5. A short history of FD535 'X' (extracted from No.268 Squadron History) FD535 41-37437 was delivered at North American Aviation, California on September 9, 1942. It departed the USA on September 29, 1942 and arrived in the UK on November 26, 1942. It arrived for reassembly by Lockheed AC at Abbotsinch on January 26, 1943, before being issued to 19MU on March 24, 1943. On August 24, 1943 it was issued to 405ARF before being issued to No.170 Squadron on September 30, 1943 as one of their original NA Mustang Mk.IA aircraft on conversion from the NA Mustang Mk.I. FD535 flew a number of operational sorties with No.170 Squadron and with that Squadron’s disbandment in early 1944 was passed to No.268 Squadron. The first recorded sortie for FD535 with No.268 Squadron was on February 3, 1944. F/O Fraser (an ex-170 Sqdn pilot) flew FD535 on a photographic reconnaissance sortie of NOBALL targets near Rouen that was aborted due to bad weather over the French Coast. FD535 was modified at unit level with the installation of a vertical camera installation in the rear fuselage, to compliment the F.24 oblique camera installed behind the cockpit. FD535 flew 139 operational sorties between February 1944 and the end of December 1944. On November 18, 1944 FD535 was damaged Cat AC and was passed to 412RSU for repairs, being returned to Squadron service a week later. About December 11, 1944 FD535 was temporarily withdrawn from service for major servicing and was returned to Squadron service on December 24, 1944. From the beginning of January 1945 until April 13, 1945, FD535 flew a further 40 operational sorties. In this timeframe, consistent with camouflage and markings policy in effect for 2TAF, FD535 had the propeller spinner painted black, the rear fuselage sky recognition band was over painted and the upper wing and under wing roundels were modified to Type C1. On April 13, 1945 F/L Mayne in FD535 X took off at 18.32 hrs to conduct a contact car co-operation sortie in the Papenberg area, the sortie having to be abandoned due to bad weather. This was the last recorded operational sortie for FD535 X, one of No.268 Squadron’s longest serving aircraft and one of the Squadron aircraft to be modified with the vertical camera installation. It would soon be passed to 412RSU with Cat B damage and shortly afterwards be re- categorised as Cat E and Struck Off Charge on May 3, 1945. During its time with No.268 Squadron between February 1944 and mid-April 1945, FD535 ‘X’ had flown 179 operational sorties, a remarkable achievement.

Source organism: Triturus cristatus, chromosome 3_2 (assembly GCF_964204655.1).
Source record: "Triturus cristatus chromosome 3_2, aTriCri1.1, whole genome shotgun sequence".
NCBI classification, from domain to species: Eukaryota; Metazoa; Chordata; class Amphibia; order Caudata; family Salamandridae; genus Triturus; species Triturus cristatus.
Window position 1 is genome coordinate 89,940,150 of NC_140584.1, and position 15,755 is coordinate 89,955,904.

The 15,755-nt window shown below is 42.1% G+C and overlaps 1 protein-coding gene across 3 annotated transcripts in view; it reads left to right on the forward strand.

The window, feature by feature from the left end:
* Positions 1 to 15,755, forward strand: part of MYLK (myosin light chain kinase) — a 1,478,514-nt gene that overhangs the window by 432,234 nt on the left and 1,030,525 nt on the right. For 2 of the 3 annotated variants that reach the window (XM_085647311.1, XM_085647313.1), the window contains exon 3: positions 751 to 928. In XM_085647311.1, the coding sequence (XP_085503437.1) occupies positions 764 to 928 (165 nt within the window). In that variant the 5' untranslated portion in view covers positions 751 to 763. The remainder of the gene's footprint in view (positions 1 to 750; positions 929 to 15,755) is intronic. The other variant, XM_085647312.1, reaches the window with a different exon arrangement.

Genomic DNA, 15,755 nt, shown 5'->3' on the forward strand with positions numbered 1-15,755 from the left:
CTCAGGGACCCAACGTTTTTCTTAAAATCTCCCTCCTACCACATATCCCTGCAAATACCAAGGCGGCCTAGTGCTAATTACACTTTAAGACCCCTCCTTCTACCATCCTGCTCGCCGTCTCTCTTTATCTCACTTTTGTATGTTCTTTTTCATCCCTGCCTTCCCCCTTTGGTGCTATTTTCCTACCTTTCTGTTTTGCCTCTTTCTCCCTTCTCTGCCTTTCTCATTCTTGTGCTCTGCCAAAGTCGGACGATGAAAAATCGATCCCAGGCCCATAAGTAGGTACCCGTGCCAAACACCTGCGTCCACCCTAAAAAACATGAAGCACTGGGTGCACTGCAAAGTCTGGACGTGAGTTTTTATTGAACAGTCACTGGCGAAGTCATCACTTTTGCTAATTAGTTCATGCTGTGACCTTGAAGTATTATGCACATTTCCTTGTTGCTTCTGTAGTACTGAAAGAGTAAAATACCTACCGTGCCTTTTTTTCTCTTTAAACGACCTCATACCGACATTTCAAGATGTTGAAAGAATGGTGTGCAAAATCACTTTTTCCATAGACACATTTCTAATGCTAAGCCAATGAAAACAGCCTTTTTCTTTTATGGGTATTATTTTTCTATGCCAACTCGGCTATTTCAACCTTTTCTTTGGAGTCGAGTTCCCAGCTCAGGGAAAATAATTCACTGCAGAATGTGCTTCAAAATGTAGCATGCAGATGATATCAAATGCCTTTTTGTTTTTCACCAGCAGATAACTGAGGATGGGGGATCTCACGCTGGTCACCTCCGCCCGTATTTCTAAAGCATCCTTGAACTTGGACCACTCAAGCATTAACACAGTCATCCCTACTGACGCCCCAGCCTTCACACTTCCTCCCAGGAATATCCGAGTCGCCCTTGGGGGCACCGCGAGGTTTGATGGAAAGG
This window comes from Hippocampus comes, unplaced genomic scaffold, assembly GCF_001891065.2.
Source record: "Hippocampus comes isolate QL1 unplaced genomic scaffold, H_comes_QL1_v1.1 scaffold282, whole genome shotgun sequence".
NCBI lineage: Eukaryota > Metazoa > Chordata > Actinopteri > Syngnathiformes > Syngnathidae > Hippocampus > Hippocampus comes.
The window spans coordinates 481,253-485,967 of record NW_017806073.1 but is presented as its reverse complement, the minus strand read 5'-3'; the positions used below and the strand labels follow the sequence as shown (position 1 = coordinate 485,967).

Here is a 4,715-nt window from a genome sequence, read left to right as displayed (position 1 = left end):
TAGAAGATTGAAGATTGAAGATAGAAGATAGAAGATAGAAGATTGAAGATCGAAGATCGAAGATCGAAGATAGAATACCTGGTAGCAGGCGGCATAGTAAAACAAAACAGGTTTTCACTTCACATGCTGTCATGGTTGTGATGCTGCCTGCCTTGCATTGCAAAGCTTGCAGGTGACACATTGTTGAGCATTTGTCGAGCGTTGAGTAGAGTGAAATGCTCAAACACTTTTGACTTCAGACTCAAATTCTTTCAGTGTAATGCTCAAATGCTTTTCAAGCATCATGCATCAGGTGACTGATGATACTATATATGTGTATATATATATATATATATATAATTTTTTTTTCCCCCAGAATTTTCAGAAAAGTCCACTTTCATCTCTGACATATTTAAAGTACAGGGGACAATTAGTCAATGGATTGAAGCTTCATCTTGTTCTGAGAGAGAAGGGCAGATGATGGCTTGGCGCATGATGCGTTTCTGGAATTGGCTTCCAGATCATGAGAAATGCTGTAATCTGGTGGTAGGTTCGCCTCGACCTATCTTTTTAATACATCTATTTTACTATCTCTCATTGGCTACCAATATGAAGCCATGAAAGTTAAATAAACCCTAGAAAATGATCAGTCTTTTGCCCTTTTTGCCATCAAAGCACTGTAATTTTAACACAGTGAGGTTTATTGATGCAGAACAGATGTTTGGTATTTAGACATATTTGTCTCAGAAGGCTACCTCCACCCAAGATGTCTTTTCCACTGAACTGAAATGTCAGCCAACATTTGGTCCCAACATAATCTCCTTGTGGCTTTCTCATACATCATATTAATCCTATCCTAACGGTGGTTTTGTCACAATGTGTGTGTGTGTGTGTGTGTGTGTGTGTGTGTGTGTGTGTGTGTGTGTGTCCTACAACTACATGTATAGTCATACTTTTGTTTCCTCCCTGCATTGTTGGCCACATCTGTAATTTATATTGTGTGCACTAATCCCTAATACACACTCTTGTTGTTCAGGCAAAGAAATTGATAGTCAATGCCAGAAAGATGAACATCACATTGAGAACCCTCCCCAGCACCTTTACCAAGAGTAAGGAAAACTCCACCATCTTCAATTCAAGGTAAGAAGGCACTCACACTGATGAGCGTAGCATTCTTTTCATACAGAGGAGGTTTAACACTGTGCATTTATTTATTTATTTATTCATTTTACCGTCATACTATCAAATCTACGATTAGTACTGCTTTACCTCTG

6. Tony, If you want to do a Mustang Mk.IA, WW2, RCAF pilot, standard canopy, then there are a few aircraft/pilot combinations that are open covering from mid-1943 until November 1944 when RCAF pilots were with No.268 Squadron RAF flying Mustang Mk.IA aircraft. Last of the RCAF pilots attached to the Squadron was 'tour expired' mid November 1944, and like most of the others before him then did a short stint as an instructor at an OTU before being repatriated home. The basic c&m scheme remained the same over that period, with the main variation being the application of the 'distinctive markings' for D-Day and the period afterwards as they were eventually reduced up to the end of 1944 and some of the detail items on the aircraft eg external rear vision mirror, antenna fit, and for specific aircraft if they had just the single oblique, dual oblique or oblique and vertical camera installations. If you look at the Mustang Mk.I thread referenced in my earlier reply you will find some information there, as well, have a look at the Mustang Group build running currently, both in the chat and references, plus the build threads for some of the RAF Allison Mustangs in the GB for some of the finer detail stuff. That will also point to references in terms of IWM photos that can be viewed online for camera installations and other detail stuff. There is also a few other threads on RAF Allison Mustangs I have responded to here at various times covering sub-type specifics. HTH.